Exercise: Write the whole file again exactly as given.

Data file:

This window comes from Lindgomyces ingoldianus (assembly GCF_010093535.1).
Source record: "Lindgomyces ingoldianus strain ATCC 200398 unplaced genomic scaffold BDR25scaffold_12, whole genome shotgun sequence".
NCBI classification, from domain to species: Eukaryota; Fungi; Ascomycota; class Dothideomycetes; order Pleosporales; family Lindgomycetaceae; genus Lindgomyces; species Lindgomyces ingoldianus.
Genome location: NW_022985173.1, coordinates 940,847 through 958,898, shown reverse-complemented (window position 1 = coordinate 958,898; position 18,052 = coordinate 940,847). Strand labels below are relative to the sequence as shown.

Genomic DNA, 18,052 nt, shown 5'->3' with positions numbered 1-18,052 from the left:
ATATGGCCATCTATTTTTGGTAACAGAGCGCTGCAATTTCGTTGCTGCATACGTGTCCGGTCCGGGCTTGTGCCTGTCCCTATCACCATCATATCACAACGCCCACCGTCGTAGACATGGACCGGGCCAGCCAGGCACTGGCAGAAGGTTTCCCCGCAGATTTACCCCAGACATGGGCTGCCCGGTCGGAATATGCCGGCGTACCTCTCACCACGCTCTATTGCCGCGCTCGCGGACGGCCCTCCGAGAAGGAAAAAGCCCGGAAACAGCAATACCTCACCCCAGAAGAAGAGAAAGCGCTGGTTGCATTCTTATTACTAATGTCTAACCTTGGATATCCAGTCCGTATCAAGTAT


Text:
This window comes from Lindgomyces ingoldianus (assembly GCF_010093535.1).
Source record: "Lindgomyces ingoldianus strain ATCC 200398 unplaced genomic scaffold BDR25scaffold_12, whole genome shotgun sequence".
NCBI classification, from domain to species: Eukaryota; Fungi; Ascomycota; class Dothideomycetes; order Pleosporales; family Lindgomycetaceae; genus Lindgomyces; species Lindgomyces ingoldianus.
Genome location: NW_022985173.1, coordinates 940,847 through 958,898, shown reverse-complemented (window position 1 = coordinate 958,898; position 18,052 = coordinate 940,847). Strand labels below are relative to the sequence as shown.

Genomic DNA, 18,052 nt, shown 5'->3' with positions numbered 1-18,052 from the left:
ATATGGCCATCTATTTTTGGTAACAGAGCGCTGCAATTTCGTTGCTGCATACGTGTCCGGTCCGGGCTTGTGCCTGTCCCTATCACCATCATATCACAACGCCCACCGTCGTAGACATGGACCGGGCCAGCCAGGCACTGGCAGAAGGTTTCCCCGCAGATTTACCCCAGACATGGGCTGCCCGGTCGGAATATGCCGGCGTACCTCTCACCACGCTCTATTGCCGCGCTCGCGGACGGCCCTCCGAGAAGGAAAAAGCCCGGAAACAGCAATACCTCACCCCAGAAGAAGAGAAAGCGCTGGTTGCATTCTTATTACTAATGTCTAACCTTGGATATCCAGTCCGTATCAAGTAT